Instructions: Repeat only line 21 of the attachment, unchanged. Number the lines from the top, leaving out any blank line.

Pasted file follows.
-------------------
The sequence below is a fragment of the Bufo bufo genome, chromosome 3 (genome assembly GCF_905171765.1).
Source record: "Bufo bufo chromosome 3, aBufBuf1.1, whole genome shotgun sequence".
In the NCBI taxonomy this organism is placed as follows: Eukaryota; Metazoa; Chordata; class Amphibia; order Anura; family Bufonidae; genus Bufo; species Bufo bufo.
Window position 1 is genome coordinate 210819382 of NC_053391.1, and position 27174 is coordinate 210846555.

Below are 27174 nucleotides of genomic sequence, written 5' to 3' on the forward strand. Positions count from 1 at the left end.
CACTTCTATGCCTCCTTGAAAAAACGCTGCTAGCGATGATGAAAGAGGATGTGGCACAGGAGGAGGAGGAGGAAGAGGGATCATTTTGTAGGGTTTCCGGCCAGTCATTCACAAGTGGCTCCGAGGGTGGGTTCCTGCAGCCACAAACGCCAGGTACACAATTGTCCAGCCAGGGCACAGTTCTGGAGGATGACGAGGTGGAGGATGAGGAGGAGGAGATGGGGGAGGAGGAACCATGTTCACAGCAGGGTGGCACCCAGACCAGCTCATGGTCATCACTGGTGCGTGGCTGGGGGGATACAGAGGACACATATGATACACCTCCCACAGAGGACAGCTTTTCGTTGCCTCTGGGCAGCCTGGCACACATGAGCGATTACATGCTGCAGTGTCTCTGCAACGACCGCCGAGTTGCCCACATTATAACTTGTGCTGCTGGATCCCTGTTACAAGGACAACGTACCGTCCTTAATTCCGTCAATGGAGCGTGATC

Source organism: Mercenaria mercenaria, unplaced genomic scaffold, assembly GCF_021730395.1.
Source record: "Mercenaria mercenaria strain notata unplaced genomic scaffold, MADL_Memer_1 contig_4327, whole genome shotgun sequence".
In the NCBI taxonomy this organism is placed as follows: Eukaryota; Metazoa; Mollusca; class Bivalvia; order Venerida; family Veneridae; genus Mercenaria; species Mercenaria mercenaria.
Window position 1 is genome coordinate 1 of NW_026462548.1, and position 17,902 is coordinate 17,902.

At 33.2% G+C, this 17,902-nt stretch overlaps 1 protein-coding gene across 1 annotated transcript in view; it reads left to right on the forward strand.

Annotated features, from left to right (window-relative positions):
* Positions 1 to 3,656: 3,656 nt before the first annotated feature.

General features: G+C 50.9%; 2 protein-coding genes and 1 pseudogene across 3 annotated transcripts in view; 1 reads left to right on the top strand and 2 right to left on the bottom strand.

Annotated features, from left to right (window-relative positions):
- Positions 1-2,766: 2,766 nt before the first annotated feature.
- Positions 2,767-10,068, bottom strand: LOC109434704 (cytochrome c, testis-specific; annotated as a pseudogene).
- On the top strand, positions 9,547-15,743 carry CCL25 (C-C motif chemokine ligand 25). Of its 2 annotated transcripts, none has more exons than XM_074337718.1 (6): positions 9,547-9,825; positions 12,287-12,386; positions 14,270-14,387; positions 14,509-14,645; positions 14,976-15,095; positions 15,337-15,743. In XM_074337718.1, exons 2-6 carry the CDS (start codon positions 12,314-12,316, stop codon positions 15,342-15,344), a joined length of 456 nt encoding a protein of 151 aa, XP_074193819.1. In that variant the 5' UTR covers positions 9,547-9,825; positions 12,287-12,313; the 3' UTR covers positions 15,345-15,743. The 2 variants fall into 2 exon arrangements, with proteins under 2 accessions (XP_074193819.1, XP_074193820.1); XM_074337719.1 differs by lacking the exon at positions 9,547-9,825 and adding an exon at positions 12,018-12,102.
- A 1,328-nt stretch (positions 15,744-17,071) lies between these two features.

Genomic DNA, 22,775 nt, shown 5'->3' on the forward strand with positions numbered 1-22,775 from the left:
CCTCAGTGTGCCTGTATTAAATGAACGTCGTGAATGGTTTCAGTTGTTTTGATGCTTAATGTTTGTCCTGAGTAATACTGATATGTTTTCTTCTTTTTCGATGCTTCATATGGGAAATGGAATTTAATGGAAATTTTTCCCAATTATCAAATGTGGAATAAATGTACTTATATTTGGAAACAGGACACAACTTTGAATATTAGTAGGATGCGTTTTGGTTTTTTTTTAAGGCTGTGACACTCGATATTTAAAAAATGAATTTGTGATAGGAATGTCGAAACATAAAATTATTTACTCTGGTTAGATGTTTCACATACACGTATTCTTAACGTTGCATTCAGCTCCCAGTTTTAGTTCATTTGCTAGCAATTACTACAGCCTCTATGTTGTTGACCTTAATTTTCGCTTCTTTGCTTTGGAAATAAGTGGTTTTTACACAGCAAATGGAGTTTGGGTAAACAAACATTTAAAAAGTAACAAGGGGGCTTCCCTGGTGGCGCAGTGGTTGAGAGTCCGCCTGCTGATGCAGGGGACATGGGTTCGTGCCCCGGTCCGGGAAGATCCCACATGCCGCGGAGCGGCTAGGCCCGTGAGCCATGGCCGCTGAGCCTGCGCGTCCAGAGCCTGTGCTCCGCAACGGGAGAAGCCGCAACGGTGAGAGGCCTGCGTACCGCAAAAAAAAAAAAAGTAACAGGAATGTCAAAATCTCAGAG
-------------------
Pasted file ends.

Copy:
CCTCAGTGTGCCTGTATTAAATGAACGTCGTGAATGGTTTCAGTTGTTTTGATGCTTAATGTTTGTCCTGAGTAATACTGATATGTTTTCTTCTTTTTCGATGCTTCATATGGGAAATGGAATTTAATGGAAATTTTTCCCAATTATCAAATGTGGAATAAATGTACTTATATTTGGAAACAGGACACAACTTTGAATATTAGTAGGATGCGTTTTGGTTTTTTTTTAAGGCTGTGACACTCGATATTTAAAAAATGAATTTGTGATAGGAATGTCGAAACATAAAATTATTTACTCTGGTTAGATGTTTCACATACACGTATTCTTAACGTTGCATTCAGCTCCCAGTTTTAGTTCATTTGCTAGCAATTACTACAGCCTCTATGTTGTTGACCTTAATTTTCGCTTCTTTGCTTTGGAAATAAGTGGTTTTTACACAGCAAATGGAGTTTGGGTAAACAAACATTTAAAAAGTAACAAGGGGGCTTCCCTGGTGGCGCAGTGGTTGAGAGTCCGCCTGCTGATGCAGGGGACATGGGTTCGTGCCCCGGTCCGGGAAGATCCCACATGCCGCGGAGCGGCTAGGCCCGTGAGCCATGGCCGCTGAGCCTGCGCGTCCAGAGCCTGTGCTCCGCAACGGGAGAAGCCGCAACGGTGAGAGGCCTGCGTACCGCAAAAAAAAAAAAAGTAACAGGAATGTCAAAATCTCAGAG